Poor ratings in research assessments leave departments facing a funding crisis
Scientific research centres across Portugal are facing dramatic funding cuts following a large-scale review carried out by the country’s Foundation for Science and Technology (FCT). The chemical sciences have fared particularly badly, with more than a third of chemistry departments evaluated set to receive no or minimal funding over the next five years, putting them at significant risk of closure.
The decision is part of the 2013 evaluation of R&D units carried out by the FCT, the main government organisation responsible for funding research in Portugal. During the first stage of the evaluation, research centres are reviewed and graded by panels of experts appointed by the European Science Foundation, based on several criteria including scientific merit, productivity and strategic plans.
Only those deemed ‘very good’, ‘excellent’ or ‘exceptional’ will move on to the next stage of the review that will decide how much funding each department will get. Those given a ‘poor’ or ‘fair’ rating will get nothing for the duration of the 2015–2020 funding period, starting in January 2015. Those rated ‘good’ will receive only core funding, ranging from €5000 (£3960) for the smallest labs up to €40,000.
Across all research areas, 22% of all centres evaluated were given a poor or fair rating and will get no funding at all. Of the 16 chemistry research centres evaluated, six failed to receive a high enough rating to proceed to the next round. Some of these centres received a very good or excellent rating in previous reviews, and are suddenly facing a severe loss of income.
‘FCT funding is vital for chemistry research in Portugal,’ explains Anthony Burke, a chemistry professor at the University of Évora’s chemistry department, which is one of the groups affected. ‘Besides EU funding, FCT funding is the principal source of funding for chemical research, including PhD and postdoc scholarships. There is virtually no industrial funding.’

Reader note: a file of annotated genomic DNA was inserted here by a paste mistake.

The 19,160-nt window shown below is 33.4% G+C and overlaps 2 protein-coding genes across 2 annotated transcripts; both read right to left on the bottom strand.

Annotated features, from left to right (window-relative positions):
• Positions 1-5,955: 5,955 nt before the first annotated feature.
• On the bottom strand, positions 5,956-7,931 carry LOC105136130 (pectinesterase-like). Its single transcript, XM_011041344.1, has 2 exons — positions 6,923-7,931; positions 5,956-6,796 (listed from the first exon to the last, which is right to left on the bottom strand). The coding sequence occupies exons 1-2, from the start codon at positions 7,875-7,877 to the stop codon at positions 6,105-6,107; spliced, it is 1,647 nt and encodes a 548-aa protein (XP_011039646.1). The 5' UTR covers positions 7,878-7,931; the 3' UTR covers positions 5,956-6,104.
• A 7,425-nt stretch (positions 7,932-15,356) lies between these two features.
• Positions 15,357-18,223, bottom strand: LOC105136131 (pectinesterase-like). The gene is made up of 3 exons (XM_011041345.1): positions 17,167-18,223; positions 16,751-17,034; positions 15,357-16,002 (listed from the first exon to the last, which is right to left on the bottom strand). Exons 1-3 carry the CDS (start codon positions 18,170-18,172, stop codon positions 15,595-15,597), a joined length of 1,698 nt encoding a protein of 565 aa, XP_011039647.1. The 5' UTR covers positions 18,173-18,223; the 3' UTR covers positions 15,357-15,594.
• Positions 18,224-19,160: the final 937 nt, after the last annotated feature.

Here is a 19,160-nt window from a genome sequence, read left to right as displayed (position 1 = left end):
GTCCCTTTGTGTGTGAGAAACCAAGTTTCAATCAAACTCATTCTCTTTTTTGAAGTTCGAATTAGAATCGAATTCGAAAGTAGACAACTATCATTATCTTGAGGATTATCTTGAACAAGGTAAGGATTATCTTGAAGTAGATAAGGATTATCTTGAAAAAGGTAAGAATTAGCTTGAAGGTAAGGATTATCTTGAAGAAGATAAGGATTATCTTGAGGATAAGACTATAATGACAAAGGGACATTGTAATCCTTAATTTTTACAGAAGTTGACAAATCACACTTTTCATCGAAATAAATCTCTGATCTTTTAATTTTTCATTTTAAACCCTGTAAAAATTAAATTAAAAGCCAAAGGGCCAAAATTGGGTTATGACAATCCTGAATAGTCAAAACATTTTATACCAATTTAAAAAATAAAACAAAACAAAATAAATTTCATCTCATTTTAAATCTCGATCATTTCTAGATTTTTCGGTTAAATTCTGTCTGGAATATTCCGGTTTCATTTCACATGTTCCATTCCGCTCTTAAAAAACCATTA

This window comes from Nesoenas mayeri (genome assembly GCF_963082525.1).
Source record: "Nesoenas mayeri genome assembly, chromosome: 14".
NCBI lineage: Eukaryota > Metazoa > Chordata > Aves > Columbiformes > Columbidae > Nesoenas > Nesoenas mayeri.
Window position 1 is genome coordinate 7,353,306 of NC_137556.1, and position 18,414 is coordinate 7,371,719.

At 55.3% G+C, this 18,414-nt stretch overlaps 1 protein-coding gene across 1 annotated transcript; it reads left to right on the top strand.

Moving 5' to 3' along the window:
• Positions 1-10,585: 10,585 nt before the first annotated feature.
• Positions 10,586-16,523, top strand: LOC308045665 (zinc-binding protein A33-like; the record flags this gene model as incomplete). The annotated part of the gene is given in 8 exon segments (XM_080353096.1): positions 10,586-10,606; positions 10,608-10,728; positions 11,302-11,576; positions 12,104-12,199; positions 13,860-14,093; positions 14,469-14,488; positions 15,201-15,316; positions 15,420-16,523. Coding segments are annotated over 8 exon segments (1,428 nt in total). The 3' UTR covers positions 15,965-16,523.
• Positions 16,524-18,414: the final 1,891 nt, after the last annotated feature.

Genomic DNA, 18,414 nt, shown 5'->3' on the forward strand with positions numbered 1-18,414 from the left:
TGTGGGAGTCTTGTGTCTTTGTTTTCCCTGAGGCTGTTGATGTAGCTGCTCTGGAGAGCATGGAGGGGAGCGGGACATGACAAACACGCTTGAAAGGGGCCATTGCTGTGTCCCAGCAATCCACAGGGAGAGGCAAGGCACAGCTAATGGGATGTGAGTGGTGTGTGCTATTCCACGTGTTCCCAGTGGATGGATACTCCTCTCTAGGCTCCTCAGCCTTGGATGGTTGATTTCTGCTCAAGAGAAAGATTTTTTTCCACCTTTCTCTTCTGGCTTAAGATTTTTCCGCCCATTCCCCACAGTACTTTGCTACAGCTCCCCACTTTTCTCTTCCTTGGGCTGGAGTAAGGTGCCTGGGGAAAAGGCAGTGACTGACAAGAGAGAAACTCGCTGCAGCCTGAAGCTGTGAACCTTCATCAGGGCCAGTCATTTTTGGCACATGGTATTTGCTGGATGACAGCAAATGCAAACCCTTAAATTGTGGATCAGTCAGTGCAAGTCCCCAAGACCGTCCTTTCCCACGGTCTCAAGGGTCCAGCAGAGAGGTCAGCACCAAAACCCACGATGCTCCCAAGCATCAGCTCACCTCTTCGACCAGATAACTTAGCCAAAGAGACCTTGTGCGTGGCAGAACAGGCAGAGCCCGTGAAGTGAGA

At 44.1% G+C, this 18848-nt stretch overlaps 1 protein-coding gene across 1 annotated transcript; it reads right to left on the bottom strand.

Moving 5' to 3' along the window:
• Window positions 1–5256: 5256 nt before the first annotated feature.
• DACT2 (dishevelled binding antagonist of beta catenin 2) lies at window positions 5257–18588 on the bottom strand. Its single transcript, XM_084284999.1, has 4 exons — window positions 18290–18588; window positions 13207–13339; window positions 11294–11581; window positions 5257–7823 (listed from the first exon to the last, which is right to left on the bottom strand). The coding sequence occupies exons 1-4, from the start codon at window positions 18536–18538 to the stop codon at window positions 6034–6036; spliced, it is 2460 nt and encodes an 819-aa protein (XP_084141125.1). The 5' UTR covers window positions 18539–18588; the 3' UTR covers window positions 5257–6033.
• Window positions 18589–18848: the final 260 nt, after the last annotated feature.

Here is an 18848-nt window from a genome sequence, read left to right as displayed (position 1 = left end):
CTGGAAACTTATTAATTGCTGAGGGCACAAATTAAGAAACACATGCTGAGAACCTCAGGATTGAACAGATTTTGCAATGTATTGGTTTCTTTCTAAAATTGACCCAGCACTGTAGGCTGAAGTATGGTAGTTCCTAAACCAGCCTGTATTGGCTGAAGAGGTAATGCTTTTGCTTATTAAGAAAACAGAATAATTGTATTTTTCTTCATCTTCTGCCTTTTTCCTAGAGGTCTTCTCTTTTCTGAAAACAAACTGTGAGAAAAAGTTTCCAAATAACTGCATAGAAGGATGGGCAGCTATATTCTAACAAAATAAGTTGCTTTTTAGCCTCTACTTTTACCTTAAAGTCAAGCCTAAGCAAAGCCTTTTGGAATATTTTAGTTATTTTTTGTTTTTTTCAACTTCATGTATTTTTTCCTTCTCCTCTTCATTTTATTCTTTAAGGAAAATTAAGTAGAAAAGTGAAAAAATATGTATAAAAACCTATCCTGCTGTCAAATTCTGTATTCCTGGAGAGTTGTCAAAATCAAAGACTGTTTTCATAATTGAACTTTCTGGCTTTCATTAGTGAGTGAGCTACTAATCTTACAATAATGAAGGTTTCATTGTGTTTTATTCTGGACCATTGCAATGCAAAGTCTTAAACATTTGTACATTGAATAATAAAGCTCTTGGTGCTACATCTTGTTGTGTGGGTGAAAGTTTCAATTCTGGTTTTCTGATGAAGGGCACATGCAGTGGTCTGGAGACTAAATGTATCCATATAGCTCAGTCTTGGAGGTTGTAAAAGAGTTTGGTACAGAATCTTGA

The Portuguese Chemical Society (SPQ) said it is ‘deeply concerned’ by the review’s outcome, and urged the FCT to look again at its evaluation processes.
‘Several chemistry research centres have not passed the second stage of the evaluation process, which essentially condemns them to extinction,’ they said in a statement. ‘Some of these research centres have significant indicators of scientific productivity, based on the fact that they mostly received “excellent” or “very good” ratings in previous reviews.’
SPQ secretary general Sérgio Seixas de Melo tells Chemistry World that the society carried out its own bibliographic study based on data provided by Elsevier. ‘We found that in many research fields some of the most productive [centres] were excluded from the second stage,’ he says. ‘Something went definitely wrong in this evaluation procedure.’
But the FCT strongly denied that their assessment methods were in any way flawed. They issued a statement saying they had ‘full confidence in the robustness of the ongoing review’ and that it was being carried out with ‘total transparency, rigour, independence and in line with the highest international standards’.
Research centres can appeal the FCT’s decision, and some have already begun this process.